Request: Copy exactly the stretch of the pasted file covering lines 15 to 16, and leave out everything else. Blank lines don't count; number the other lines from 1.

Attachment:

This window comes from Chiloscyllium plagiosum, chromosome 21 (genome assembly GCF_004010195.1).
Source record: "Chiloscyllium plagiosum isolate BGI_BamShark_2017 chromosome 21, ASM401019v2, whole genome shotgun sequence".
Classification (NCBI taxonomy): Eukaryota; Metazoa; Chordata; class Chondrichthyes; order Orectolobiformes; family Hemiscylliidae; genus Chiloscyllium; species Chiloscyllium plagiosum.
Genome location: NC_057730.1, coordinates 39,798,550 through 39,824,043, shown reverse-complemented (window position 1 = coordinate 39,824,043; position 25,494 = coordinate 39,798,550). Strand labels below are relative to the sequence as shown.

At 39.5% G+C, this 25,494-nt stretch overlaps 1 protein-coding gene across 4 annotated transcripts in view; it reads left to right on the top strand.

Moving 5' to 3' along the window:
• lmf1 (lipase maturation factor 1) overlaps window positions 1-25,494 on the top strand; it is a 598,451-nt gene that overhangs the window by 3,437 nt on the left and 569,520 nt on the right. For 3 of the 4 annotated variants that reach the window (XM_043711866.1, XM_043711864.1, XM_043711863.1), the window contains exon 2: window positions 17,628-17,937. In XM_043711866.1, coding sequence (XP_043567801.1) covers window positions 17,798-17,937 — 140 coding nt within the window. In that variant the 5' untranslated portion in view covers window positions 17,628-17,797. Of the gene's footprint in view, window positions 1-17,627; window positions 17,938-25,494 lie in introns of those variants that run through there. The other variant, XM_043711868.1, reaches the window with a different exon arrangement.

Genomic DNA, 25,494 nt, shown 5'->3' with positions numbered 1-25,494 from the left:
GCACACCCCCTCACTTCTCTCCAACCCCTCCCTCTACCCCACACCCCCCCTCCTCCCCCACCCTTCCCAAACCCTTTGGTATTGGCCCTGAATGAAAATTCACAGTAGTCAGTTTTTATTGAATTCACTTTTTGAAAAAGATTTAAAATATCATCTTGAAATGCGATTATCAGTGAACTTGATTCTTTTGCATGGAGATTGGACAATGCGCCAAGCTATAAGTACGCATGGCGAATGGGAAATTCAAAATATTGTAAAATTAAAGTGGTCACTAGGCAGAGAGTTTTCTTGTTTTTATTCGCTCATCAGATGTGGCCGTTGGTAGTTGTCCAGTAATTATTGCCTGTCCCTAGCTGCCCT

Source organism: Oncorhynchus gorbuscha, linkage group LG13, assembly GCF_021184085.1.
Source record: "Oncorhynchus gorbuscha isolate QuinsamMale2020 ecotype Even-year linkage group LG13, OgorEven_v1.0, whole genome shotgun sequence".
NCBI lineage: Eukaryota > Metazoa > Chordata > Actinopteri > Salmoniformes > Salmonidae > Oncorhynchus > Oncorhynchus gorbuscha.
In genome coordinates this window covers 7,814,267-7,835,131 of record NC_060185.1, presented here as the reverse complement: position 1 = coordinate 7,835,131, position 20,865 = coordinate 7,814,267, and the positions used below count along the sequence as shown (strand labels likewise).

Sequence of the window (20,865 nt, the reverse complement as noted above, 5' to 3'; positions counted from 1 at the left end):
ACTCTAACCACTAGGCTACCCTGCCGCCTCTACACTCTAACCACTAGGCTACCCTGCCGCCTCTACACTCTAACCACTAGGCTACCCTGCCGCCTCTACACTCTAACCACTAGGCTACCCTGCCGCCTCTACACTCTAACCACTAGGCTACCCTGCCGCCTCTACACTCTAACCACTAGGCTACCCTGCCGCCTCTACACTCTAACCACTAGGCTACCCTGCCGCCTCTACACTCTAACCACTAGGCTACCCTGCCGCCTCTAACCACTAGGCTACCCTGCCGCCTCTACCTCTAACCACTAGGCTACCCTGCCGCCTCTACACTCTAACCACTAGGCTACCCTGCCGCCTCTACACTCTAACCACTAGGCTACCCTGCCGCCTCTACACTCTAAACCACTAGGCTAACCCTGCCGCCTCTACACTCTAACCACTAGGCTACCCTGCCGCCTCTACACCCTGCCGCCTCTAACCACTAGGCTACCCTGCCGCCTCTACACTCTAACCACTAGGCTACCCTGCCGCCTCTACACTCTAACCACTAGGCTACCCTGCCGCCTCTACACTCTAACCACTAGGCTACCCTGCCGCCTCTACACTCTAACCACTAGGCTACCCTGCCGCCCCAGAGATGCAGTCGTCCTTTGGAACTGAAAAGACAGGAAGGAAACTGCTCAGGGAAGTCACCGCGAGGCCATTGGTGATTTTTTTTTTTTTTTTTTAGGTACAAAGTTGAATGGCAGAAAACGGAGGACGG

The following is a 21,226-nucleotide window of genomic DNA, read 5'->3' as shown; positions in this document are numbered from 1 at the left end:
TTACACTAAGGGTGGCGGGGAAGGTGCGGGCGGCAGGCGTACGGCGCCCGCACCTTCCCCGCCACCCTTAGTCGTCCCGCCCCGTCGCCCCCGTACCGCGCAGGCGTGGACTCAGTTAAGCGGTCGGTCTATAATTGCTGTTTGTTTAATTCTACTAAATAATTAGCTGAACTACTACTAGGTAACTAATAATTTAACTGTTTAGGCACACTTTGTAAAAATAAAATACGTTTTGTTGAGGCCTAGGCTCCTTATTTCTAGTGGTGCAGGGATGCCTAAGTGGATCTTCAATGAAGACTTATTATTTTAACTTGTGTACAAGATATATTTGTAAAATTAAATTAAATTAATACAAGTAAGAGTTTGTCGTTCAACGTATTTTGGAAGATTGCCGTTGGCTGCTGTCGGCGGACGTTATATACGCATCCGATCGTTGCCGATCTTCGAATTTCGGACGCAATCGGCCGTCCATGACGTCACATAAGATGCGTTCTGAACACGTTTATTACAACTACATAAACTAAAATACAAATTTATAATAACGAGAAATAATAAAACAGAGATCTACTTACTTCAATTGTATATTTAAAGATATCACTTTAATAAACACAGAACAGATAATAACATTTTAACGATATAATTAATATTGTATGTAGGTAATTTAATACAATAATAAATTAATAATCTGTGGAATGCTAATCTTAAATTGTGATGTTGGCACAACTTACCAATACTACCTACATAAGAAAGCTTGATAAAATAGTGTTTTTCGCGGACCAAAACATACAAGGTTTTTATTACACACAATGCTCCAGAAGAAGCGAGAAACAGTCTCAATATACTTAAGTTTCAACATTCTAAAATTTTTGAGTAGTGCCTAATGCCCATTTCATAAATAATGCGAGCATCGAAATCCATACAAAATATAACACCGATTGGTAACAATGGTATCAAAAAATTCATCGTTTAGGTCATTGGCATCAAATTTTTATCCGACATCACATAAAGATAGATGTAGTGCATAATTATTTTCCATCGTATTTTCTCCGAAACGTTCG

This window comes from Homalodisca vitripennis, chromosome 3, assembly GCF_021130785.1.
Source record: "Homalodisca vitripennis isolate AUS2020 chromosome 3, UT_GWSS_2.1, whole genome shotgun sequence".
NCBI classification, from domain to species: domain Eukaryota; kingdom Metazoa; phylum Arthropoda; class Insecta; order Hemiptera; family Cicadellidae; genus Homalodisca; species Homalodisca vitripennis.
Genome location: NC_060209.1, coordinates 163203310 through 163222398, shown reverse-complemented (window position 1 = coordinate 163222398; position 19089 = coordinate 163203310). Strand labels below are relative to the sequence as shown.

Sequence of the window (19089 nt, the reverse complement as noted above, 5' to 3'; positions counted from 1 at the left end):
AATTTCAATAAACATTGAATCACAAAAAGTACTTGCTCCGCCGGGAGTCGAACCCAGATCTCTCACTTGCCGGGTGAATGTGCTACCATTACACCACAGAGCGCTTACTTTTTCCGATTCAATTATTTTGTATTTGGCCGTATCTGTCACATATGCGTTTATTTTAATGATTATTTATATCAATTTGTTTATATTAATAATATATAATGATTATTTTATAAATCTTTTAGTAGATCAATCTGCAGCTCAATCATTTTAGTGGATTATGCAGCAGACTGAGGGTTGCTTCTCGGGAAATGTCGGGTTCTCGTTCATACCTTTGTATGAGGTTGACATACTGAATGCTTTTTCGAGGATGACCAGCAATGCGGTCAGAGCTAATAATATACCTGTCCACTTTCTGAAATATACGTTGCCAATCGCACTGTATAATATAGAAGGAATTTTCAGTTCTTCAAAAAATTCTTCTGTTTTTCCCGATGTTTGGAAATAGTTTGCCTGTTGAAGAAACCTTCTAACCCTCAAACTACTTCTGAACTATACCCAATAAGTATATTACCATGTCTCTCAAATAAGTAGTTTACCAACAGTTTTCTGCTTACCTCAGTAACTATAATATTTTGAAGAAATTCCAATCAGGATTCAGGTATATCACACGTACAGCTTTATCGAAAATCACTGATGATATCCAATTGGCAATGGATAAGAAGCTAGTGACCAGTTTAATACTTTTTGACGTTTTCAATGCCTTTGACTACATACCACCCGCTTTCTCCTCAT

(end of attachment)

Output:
ACTCTAACCACTAGGCTACCCTGCCGCCTCTACACTCTAACCACTAGGCTACCCTGCCGCCTCTACACTCTAACCACTAGGCTACCCTGCCGCCTCTACACTCTAACCACTAGGCTACCCTGCCGCCTCTACACTCTAACCACTAGGCTACCCTGCCGCCTCTACACTCTAACCACTAGGCTACCCTGCCGCCTCTACACTCTAACCACTAGGCTACCCTGCCGCCTCTACACTCTAACCACTAGGCTACCCTGCCGCCTCTAACCACTAGGCTACCCTGCCGCCTCTACCTCTAACCACTAGGCTACCCTGCCGCCTCTACACTCTAACCACTAGGCTACCCTGCCGCCTCTACACTCTAACCACTAGGCTACCCTGCCGCCTCTACACTCTAAACCACTAGGCTAACCCTGCCGCCTCTACACTCTAACCACTAGGCTACCCTGCCGCCTCTACACCCTGCCGCCTCTAACCACTAGGCTACCCTGCCGCCTCTACACTCTAACCACTAGGCTACCCTGCCGCCTCTACACTCTAACCACTAGGCTACCCTGCCGCCTCTACACTCTAACCACTAGGCTACCCTGCCGCCTCTACACTCTAACCACTAGGCTACCCTGCCGCCCCAGAGATGCAGTCGTCCTTTGGAACTGAAAAGACAGGAAGGAAACTGCTCAGGGAAGTCACCGCGAGGCCATTGGTGATTTTTTTTTTTTTTTTTTAGGTACAAAGTTGAATGGCAGAAAACGGAGGACGG

The following is a 21,226-nucleotide window of genomic DNA, read 5'->3' as shown; positions in this document are numbered from 1 at the left end: